“When I went to prison, Allah gave me two and half years to get away from all that weed, all that pussy, and all those distractions,” Lo remembers. “I wasn't going to be like the cats in prison that come back when they're 35 years old. … I was behind bars, but I realized that the people in the streets were the ones locked up. My mind was free.”
Upon Lo’s release, Binary Star hit the ground running. On their self-released debut Waterworld, they teamed up with future staples like Elzhi, J.U.I.C.E., and Athletic Mic League to exercise creative concepts and deliver substantial messages. Lo formed a production team with Decompoze, who he had recorded with in high school. Binary Star quickly sold out of their initial 1,000 copies as the album was praised as an “instant classic.” Though Lo had intended to rhyme anonymously as a solo act to revert attention to the music, he was often addressed as OneManArmy because of a line he used in a song. He and Senim Silla would later go their separate ways, and Lo compiled his Subterraneous Records crew—which consisted of Malaki The Most High, Decompoze, Kodac, Magestik Legend, DJ Phrikshun and iLLite—in January 2000.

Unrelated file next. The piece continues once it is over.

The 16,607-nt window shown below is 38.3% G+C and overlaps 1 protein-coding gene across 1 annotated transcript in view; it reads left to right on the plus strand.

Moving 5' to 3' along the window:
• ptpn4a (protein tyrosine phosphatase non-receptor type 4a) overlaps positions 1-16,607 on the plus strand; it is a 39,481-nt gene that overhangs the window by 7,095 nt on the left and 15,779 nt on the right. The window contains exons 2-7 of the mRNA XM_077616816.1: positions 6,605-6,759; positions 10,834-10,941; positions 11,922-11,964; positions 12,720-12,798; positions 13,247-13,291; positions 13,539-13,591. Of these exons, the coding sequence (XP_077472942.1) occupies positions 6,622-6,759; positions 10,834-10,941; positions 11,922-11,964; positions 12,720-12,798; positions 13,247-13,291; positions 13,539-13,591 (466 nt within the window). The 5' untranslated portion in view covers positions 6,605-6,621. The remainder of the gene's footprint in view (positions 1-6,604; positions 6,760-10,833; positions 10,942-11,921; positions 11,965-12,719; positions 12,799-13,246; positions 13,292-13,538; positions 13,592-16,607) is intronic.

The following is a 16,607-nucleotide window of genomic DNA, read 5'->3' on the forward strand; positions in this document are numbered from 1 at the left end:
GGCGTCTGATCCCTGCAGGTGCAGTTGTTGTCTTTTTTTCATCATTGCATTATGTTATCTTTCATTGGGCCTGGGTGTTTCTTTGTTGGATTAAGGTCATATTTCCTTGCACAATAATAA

Lo added extra Senim Silla verses and new songs to a Waterworld re-release entitled Masters of the Universe, and continued to focus on touring with Subterraneous and recording several albums’ worth of new music. After showcasing his crew with Waterworld Too, he released Project F.E.T.U.S. as a planned prequel to his debut. The disc sold thousands of copies, and he would later complete his next project, S.O.N.O.G.R.A.M.. He approached Fat Beats Records to press a single to help promote the album, and they gave him a different offer.
“They asked me to send them the song I was thinking about using for the single, and I was like, 'If they're doing the 12-inch, I'll let them pick the song.' So I just sent them the whole album,” Lo remembers. “They hit me back like, 'We don't want to do a 12-inch. We want to do the whole album.”